Residents Could Lose Sick Leave After Traveling Under Executive Order

first_imgShare:Click to share on Facebook (Opens in new window)Click to share on Twitter (Opens in new window)Click to email this to a friend (Opens in new window) Image by Justin Gould / WNY News Now.ALBANY – A new state order requiring 14-days of quarantine after traveling to a state with a high Coronavirus infection rate could impact New Yorkers’ benefits.New York, New Jersey and Connecticut have imposed two weeks of quarantine for anyone arriving from eight states that are at high risk for COVID-19.The order also states that New Yorkers who take non-work related trips to the states of Alabama, Arkansas, Arizona, Florida, North Carolina, South Carolina, Utah and Texas and then return would lose their sick leave and paid benefits.The new orders are being sent to all airports to make travelers aware of the new consequences. last_img read more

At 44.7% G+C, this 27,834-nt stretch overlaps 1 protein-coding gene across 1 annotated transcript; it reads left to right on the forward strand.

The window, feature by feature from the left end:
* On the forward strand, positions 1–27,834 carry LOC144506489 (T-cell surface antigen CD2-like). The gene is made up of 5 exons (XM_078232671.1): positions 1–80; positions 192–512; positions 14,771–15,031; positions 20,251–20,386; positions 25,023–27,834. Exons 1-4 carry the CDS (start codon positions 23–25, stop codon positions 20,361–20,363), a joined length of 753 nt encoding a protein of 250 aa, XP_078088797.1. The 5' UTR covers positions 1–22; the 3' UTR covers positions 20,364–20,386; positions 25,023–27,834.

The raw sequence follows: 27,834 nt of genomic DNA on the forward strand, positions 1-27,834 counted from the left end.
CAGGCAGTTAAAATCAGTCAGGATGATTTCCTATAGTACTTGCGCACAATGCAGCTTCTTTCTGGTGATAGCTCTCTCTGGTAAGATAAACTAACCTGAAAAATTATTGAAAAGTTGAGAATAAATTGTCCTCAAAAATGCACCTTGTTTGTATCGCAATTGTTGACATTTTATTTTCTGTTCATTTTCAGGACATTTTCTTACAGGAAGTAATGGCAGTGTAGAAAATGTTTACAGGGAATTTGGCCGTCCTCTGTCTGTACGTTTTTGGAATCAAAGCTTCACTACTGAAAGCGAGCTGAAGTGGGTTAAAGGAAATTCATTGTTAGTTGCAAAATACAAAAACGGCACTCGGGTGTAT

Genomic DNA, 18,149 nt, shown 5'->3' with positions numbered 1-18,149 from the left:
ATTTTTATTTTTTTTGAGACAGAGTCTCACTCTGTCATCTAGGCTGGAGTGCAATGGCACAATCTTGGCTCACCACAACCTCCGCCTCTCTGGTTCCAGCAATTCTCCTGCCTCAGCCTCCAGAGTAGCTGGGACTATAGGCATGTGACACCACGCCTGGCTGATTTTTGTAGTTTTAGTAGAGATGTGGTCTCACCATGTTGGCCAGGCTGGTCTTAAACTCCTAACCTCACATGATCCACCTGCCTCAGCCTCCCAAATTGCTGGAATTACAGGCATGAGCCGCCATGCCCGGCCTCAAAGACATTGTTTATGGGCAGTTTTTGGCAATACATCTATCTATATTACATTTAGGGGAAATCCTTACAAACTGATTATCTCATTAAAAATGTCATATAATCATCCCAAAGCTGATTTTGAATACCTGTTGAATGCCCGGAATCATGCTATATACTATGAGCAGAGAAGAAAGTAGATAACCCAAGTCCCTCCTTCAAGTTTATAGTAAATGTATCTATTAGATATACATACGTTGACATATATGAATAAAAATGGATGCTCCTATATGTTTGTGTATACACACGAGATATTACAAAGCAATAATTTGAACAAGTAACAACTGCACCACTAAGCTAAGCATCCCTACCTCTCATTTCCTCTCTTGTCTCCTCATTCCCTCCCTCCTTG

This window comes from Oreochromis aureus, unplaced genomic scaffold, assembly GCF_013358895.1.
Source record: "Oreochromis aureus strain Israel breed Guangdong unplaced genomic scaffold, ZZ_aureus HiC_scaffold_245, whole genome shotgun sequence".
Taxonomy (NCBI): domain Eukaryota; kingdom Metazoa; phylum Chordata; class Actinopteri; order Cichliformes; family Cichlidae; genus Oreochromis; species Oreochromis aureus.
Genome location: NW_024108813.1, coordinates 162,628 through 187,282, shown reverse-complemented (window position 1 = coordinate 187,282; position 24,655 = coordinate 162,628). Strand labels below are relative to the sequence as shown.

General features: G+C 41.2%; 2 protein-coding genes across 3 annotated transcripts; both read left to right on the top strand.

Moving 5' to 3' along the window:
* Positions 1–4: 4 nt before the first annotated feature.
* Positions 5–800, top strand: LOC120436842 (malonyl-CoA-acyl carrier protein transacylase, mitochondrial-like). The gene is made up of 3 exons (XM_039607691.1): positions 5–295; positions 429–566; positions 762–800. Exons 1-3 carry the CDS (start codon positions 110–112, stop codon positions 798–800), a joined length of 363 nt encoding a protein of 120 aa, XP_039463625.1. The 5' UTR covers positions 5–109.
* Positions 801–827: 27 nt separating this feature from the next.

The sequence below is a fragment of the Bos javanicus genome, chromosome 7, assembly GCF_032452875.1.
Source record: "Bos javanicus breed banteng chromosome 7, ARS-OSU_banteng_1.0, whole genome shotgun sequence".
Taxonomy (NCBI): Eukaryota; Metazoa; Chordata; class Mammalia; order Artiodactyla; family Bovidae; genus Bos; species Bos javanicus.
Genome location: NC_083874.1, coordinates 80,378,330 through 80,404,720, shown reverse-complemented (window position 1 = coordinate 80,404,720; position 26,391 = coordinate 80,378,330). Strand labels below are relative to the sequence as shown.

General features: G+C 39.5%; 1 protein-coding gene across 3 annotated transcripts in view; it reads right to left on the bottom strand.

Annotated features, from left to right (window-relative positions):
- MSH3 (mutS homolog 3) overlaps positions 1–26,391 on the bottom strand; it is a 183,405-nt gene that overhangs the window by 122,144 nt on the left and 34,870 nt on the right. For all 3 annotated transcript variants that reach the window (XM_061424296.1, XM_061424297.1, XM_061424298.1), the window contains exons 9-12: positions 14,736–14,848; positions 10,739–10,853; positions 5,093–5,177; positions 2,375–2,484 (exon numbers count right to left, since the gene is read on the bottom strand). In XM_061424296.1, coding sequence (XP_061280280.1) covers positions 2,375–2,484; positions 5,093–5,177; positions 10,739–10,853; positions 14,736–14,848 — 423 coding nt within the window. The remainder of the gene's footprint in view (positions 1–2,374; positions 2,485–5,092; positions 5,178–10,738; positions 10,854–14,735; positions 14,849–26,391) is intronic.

Board approves Bar fee increase